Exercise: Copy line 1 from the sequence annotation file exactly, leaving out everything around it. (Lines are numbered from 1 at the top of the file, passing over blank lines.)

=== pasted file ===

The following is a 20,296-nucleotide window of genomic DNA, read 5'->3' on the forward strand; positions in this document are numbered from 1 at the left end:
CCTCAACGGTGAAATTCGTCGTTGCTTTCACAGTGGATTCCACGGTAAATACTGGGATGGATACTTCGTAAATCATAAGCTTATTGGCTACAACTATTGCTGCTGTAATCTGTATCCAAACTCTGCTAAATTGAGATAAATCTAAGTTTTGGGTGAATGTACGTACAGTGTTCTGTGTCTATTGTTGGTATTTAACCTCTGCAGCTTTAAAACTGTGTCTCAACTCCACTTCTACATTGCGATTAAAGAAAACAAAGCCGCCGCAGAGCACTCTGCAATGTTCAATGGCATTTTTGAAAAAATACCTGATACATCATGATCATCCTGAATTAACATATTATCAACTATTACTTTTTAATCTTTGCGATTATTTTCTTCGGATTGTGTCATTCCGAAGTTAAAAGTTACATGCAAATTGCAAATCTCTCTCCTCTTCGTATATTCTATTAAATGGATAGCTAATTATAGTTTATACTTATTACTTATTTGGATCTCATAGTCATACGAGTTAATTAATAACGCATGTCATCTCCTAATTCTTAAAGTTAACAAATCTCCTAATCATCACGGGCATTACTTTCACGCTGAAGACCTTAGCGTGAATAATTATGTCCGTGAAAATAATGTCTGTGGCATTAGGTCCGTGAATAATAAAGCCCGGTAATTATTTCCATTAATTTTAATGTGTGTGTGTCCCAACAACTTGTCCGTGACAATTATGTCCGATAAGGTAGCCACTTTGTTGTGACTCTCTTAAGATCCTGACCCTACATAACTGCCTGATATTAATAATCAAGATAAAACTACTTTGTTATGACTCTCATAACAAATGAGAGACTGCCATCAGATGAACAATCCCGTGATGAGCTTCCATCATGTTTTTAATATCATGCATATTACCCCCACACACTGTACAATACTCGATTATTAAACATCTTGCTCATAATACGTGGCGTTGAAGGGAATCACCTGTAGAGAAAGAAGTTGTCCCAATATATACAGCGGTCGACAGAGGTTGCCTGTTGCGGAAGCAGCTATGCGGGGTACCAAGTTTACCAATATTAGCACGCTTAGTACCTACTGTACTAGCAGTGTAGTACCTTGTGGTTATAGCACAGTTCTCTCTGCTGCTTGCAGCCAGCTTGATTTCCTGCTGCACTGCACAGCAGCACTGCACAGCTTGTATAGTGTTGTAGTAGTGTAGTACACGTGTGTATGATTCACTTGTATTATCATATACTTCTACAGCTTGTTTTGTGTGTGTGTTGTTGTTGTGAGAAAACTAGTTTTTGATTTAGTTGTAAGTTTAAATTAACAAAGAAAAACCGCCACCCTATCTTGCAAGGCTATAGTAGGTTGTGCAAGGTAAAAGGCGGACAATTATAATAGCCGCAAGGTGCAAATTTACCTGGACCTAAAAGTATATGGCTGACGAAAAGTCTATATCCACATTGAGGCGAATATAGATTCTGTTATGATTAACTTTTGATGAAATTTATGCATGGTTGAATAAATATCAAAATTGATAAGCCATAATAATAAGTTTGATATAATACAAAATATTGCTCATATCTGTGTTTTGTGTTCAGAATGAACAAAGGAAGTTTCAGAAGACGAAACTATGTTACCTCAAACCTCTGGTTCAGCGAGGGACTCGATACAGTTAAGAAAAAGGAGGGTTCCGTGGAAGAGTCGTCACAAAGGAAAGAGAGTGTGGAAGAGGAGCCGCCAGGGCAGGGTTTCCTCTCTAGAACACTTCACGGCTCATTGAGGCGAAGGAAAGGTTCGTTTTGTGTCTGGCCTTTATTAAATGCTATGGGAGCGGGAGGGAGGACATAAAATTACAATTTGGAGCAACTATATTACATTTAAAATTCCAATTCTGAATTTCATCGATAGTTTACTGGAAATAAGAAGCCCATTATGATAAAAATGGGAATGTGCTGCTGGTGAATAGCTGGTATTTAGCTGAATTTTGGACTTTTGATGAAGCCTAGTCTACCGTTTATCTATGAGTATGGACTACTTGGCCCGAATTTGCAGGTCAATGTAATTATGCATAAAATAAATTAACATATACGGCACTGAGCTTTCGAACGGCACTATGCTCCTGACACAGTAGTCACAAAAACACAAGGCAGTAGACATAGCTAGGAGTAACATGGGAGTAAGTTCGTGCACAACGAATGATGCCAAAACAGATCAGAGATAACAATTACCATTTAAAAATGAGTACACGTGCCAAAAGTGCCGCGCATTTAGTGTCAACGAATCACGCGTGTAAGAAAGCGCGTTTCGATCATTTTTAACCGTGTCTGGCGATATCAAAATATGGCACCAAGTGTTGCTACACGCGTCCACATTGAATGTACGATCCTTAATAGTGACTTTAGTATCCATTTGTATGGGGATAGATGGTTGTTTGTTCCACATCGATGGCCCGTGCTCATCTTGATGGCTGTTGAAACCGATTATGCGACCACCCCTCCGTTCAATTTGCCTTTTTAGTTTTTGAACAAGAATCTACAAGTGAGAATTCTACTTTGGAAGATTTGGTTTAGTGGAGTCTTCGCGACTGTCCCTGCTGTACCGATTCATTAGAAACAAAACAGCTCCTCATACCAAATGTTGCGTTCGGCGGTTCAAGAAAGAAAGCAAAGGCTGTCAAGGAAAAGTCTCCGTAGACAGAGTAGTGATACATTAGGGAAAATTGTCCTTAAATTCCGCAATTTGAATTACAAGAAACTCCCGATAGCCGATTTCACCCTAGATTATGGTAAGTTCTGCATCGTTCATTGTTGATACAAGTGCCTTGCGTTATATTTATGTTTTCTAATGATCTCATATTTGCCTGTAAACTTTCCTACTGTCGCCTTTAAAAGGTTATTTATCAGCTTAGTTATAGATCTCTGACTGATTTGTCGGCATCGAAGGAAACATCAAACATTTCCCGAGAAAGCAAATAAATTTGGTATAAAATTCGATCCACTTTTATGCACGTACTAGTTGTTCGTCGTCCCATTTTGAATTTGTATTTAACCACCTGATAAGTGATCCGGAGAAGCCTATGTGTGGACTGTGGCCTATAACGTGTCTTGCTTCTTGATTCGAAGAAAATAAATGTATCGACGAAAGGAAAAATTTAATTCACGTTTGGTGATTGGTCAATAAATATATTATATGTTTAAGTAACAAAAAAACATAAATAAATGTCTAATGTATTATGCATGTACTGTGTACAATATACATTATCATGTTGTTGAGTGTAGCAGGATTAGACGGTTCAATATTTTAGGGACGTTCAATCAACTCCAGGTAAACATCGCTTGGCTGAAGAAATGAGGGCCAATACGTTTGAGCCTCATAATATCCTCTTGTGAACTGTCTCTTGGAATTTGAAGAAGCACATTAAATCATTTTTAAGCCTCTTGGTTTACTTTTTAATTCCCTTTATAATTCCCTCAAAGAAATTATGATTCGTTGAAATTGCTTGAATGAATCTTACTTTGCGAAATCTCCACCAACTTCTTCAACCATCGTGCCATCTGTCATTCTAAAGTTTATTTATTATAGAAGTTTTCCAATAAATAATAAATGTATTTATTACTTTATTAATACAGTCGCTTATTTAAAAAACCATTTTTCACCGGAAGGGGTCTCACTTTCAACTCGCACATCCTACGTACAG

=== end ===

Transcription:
The following is a 20,296-nucleotide window of genomic DNA, read 5'->3' on the forward strand; positions in this document are numbered from 1 at the left end: